Saturday, November 29, 2008

My 5 Favorite Temples

If you follow my blog, you will know that I have a passion for ancient churches, temple and ruins. I have already blogged about the temples in Egypt but I thought I would put my favorite ruins in the world all together in one place.

1) Angkor Wat in Cambodia.
I took this photo at sunrise and what a magical way it was to start our tour of this fantastic building. It's hard to imagine that until not long ago, this complex of many temples was buried in the jungle, its existence only known to the locals of the area. I recommend a visit now before the rapidly increasing tourist numbers create the circus that surround most of the more beautiful, ancient buildings of the world.

2) Abu Simbel in Egypt.
Abu Simbel consists of two temples on the shores of Lake Nassar, which were lifted and moved back onto dry land when the area was flooded due to the construction of the Aswan Dam. I won't write about the history of them again as I have done so elsewhere on this blog. Suffice it to say that they are a sight for sore eyes, isolated away from any main centre as they are and perched on the side of the lake in the middle of the desert.

3) Knossos in Crete, Greece.
I visited this site many, many years ago and so have no digital photos of it. This one is from Wikipedia.
Knossos, built between 1700 and1400BC, was the centre of Minoan civilization. Its ruins were only discovered in 1878 and have now been made much more tourist-friendly. But back when I saw it, its raw state struck a cord with me and so it remains among my favorite ruins.

4) The Roman Forum in Rome.
I have visited this site several times but there's always something more to see. This was the civil centre of Roman life back in Roman times. I love visualizing how it was back then when these buildings were intact. Imagine the hustle and bustle, so different from out main centers, and yet basically the same - just a bunch of human beings going about everyday life.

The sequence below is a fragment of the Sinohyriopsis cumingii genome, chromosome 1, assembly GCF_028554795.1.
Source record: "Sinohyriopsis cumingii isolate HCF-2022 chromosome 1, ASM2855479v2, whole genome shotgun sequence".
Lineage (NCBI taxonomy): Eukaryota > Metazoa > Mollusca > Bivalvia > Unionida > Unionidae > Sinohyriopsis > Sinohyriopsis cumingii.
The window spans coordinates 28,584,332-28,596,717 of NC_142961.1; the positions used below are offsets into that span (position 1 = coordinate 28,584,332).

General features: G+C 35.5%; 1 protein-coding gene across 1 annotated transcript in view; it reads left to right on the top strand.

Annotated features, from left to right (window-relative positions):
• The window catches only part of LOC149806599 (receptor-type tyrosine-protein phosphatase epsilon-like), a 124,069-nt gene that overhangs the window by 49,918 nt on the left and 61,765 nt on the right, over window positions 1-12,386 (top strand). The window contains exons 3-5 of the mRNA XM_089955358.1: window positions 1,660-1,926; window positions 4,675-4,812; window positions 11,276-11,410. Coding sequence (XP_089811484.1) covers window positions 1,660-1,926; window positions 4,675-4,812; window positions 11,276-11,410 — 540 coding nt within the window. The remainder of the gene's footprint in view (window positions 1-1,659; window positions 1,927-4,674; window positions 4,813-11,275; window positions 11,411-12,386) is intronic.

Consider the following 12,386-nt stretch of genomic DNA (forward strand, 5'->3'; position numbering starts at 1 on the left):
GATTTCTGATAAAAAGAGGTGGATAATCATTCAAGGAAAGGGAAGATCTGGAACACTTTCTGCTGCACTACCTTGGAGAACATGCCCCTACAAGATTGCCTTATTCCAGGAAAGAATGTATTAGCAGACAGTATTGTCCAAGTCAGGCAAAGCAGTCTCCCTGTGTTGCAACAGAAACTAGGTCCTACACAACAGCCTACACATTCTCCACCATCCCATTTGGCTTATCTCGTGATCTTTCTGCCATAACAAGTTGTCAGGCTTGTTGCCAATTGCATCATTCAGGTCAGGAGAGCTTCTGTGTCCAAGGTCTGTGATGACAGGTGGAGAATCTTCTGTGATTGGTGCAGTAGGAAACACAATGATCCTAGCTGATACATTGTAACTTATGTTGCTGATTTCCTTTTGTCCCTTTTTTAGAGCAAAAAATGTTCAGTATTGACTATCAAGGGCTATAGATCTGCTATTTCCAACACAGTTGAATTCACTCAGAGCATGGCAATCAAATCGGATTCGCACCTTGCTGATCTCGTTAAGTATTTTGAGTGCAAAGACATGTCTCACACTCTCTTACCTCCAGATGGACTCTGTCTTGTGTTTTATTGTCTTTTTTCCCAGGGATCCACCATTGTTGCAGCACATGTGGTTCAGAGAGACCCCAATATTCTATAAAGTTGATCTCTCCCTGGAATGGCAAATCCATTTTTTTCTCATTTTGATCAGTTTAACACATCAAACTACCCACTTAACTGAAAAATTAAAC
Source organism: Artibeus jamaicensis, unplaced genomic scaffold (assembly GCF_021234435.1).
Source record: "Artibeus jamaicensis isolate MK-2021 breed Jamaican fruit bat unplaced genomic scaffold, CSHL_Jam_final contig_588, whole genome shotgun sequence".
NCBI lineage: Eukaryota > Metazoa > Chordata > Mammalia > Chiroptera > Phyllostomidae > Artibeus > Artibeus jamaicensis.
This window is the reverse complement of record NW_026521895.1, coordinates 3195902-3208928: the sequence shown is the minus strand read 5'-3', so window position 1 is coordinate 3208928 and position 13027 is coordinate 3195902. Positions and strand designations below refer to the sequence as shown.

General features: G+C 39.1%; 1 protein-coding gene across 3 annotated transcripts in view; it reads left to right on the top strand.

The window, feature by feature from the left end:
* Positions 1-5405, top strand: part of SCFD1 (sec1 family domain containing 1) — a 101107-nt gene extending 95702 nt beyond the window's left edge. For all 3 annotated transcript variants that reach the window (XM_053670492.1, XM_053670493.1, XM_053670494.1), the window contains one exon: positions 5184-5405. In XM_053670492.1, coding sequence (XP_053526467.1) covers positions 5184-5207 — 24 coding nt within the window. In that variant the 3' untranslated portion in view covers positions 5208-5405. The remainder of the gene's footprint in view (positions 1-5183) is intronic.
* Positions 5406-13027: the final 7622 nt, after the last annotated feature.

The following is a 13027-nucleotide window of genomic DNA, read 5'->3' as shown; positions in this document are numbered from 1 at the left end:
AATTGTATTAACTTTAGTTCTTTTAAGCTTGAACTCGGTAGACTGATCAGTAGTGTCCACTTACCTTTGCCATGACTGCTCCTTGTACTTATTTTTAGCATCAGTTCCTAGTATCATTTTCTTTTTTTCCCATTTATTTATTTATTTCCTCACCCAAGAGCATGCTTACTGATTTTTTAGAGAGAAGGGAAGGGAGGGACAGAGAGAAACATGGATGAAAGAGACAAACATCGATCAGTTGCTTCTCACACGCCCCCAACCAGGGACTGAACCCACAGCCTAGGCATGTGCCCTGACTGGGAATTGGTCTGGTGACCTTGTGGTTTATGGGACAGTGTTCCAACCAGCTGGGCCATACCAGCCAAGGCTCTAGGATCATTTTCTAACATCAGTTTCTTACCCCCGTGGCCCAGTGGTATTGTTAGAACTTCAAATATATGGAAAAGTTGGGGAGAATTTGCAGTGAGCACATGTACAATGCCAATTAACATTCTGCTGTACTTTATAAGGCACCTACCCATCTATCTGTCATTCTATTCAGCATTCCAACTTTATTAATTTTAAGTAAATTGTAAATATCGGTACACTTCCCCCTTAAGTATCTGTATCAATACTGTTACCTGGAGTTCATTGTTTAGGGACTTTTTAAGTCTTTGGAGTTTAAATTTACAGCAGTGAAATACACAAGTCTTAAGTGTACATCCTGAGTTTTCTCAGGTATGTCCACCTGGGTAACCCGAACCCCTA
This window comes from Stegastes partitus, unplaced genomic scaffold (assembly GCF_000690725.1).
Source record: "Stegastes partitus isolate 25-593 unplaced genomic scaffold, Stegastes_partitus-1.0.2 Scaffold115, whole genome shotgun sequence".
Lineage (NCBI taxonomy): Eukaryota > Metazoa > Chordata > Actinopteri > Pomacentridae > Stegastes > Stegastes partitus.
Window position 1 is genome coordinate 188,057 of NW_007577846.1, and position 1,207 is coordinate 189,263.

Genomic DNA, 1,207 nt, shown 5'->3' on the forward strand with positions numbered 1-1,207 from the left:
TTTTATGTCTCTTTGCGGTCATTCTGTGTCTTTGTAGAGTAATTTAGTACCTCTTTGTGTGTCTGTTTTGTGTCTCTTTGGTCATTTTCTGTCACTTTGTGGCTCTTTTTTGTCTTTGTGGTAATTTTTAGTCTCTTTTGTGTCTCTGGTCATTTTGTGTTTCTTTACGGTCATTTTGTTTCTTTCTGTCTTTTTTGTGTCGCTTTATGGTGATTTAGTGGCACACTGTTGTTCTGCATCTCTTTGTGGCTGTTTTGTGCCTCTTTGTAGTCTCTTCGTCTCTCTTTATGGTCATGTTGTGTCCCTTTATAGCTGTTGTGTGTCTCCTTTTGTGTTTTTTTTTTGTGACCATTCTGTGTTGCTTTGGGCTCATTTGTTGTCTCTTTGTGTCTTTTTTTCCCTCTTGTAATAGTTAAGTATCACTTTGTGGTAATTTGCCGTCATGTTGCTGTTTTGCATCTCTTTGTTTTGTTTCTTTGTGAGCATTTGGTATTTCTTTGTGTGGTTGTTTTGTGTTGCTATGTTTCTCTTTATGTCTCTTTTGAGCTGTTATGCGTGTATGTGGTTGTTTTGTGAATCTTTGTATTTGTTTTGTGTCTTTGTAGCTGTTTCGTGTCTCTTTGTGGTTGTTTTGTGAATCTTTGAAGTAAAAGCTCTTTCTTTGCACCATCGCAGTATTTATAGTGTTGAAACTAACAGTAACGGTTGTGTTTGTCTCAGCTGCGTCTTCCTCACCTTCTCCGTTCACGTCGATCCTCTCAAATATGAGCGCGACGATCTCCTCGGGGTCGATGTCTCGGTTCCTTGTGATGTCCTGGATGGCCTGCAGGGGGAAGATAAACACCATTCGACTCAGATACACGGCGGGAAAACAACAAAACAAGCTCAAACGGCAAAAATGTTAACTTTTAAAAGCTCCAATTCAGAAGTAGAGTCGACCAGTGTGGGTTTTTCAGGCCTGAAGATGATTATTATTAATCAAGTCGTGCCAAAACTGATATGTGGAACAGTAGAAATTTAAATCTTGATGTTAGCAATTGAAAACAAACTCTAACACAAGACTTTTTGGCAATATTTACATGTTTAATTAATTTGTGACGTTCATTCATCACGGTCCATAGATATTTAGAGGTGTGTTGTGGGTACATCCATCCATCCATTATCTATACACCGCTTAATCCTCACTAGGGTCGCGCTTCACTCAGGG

5) Machu Picchu in Peru.
Okay, so I'm cheating. I have yet to visit Machu Picchu but I just know it will be one of my favorites so here it is. I can't imagine the tireless ingenuity involved in building a small city up so high in the mountains. Built in 1460, it was used only for 100 years before it was abandoned during the Spaniard conquest. One day I will get there.


raine said...

Oh, Suzanne, they're all beautiful.

I've always held a dream to see Machu Picchu too. Not sure exactly why, but the idea excites me.
Thanks for sharing!

Suzanne Perazzini said...

Let's go together, Raine. A good chance to finally meet.


raine said... soon as we make these sales... :D

Mark H said...

I have seen 2, 4 and 5. Machu Picchu is the visually and experiencially the most fascinating and remarkable to me. I also like to envisage life and buildings of Roman times in the wonderful Forum. What a sight that must have been with the Colosseum nearby. Wonderful post.

Suzanne Perazzini said...

Mark, the Angkor Wat complex was incredibly atmospheric with the jungle still winding through several of the temples. I imagine Machu Picchu has a similar atmosphere for its isolated location.


Nature Nut /JJ Loch said...

Squee! Suzanne, your ancient churches, temple and ruins posts are my FAVORITE on the whole Internet!!! I LOVE knowing you have stood at the foot of many of these buildings and toured inside.

Machu Picchu looks like a scene from Lost Horizon. WOW!! I hope you can visit there!!!

If you see my replies with just a "J", it means Jeff was logged on and I posted thinking I was. He doesn't have a blog right now so no profile presents itself.

Have a super day!!!

Hugs, Nancy

Suzanne Perazzini said...

I remember that move, Lost Horizon. It was quite magical.


Anonymous said...

The average people visit these places only on tv or internet (me too).
Thanks for sharing.